LOOKING OUT OF the small airplane window, I felt a shiver run through my whole body as the plane climbed out over the San Diego Bay. I would miss my beloved beaches, but not the bad recollections that I assumed were forever associated with California. At age nineteen, I believed that distance erased, or at the very least diminished, bad memories.
Shortly after my eighteenth birthday, my mother made the three-hour drive from San Diego to Hollywood to visit with me. The moment she sat down, I blurted out our bedroom difficulties. To my disbelief, she stood up and walked out of my apartment without a word. Weeping, I felt utterly alone and desperate in my bewilderment. It didn’t help that my mother thought me unattractive. At least at that time she usually had some kind of advice—whether it was appropriate or not—and now she wouldn’t even talk to me. I wondered if she blamed me for the sexual problems that I had just confided to her. Maybe she thought our sexual problems were because I was not pretty enough. I was so lost. “Why,” I asked God, “do I seem to disappoint everyone in my life?”
Shortly after that first meeting, Joey’s urgency toward managing my manner of dress seemed to increase. While window shopping, he would remark, “Look at that blouse, you would look great in that. That’s how Marilyn would have dressed.”
I’d reply, “Oh my God, Honey, I could never wear something like that. Look at how low cut it is. My boobs would hang out.”
His observation was, “That’s the point, Sweetie, that’s what men like to see. You have to do something about your clothing; you dress like some dowdy schoolteacher. You always look so gray and unsexy.”
WINDOW SHOPPING ON Hollywood Boulevard became our weekend entertainment ritual. Money was scarce, as it often is for newlyweds. Joey worked sometimes as a day laborer, and I worked as a bank file clerk. He had little contact with his father, but would not have taken money from him even if it had been offered. Joey was a prideful young man in those early days, and would have starved before he asked for help from his famous father.
I had just turned eighteen in the summer of 1963 when I first met the great Joe DiMaggio Sr. The intrigue and behavior surrounding that first meeting resembled a scene straight out of a gangster movie. After picking up Joey at our apartment, the driver and some friends drove my new father-in-law over to meet me in front of my bank building at twelve noon sharp.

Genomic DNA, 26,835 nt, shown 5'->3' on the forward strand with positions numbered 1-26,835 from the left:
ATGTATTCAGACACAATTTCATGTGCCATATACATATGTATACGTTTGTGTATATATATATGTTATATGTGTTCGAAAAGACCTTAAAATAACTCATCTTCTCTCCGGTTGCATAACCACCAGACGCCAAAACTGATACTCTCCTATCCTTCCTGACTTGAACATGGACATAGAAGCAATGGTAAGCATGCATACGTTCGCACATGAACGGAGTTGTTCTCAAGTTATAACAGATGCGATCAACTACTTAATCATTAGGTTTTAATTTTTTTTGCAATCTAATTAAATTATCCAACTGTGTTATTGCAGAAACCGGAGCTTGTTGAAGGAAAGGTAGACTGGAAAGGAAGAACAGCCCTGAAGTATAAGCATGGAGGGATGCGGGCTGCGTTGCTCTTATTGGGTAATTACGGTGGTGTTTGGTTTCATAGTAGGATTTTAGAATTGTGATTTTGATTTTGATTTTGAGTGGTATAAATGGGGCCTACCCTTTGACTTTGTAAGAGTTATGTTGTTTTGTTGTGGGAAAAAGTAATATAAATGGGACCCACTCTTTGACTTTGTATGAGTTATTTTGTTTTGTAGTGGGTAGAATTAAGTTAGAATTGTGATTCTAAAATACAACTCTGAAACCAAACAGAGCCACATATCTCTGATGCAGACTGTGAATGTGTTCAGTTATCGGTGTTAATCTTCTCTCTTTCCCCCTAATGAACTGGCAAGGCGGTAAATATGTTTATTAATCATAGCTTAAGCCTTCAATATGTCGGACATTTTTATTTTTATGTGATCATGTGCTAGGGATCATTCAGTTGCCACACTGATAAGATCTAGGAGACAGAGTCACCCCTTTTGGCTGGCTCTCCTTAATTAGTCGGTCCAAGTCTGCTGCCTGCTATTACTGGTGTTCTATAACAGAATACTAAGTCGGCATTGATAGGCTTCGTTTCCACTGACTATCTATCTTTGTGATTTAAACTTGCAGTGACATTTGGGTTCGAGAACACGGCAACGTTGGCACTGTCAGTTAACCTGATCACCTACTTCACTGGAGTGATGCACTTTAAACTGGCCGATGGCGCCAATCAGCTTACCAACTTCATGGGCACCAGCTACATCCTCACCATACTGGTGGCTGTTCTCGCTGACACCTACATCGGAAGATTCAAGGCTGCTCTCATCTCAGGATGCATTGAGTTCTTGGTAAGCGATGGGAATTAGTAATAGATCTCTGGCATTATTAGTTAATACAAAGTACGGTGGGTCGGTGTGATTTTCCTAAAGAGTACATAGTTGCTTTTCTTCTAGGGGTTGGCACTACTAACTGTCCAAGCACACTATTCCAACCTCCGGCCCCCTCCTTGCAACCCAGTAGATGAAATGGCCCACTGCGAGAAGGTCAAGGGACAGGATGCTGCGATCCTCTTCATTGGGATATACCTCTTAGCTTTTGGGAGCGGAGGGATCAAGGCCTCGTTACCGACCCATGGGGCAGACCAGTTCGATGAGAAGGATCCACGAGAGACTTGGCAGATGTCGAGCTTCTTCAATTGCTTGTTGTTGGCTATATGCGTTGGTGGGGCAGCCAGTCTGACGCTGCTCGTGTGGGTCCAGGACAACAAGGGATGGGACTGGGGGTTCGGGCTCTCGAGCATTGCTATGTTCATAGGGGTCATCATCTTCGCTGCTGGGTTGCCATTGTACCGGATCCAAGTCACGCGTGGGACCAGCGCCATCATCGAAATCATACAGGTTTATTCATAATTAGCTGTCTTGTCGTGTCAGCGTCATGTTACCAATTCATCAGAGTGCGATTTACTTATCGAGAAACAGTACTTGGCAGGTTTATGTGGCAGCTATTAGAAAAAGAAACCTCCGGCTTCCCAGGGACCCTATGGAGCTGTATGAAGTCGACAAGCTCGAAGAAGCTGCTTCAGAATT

Feeling nervous in anticipation, and wanting to make a good impression on Joey’s father, I could hardly concentrate on filing ledger sheets at the bank that morning. I was dressed in my fancy, Goodwill pink-and-white-checkered seersucker suit and wearing my only pair of heels. I had even purchased a new pair of stockings especially for the occasion.
At exactly twelve noon I stepped outside of the bank and into the bright sunshine, where Joey, his father, and three other very tall men— all dressed in ties, dark suits, and sunglasses—were waiting for me. We politely shook hands, and the six of us walked to a nearby restaurant. It was dark inside the restaurant, and Joe Sr. sat as far away from me as the seats allowed, as if he had planned it that way. No one spoke to me throughout the entire meal, although a couple of the men would send a nod or smile my way throughout lunch to at least acknowledge my presence. But Joe Sr. barely even spoke with his son, who for the most part remained silent, speaking only a word or two with the other gentlemen seated at the table.
CLASS CAN BE defined as rank, tribe, costume, grooming, culture, acculturation, education, manners, and taste. Class also includes attitudes and assumptions. It is an implicit and explicit source of identity.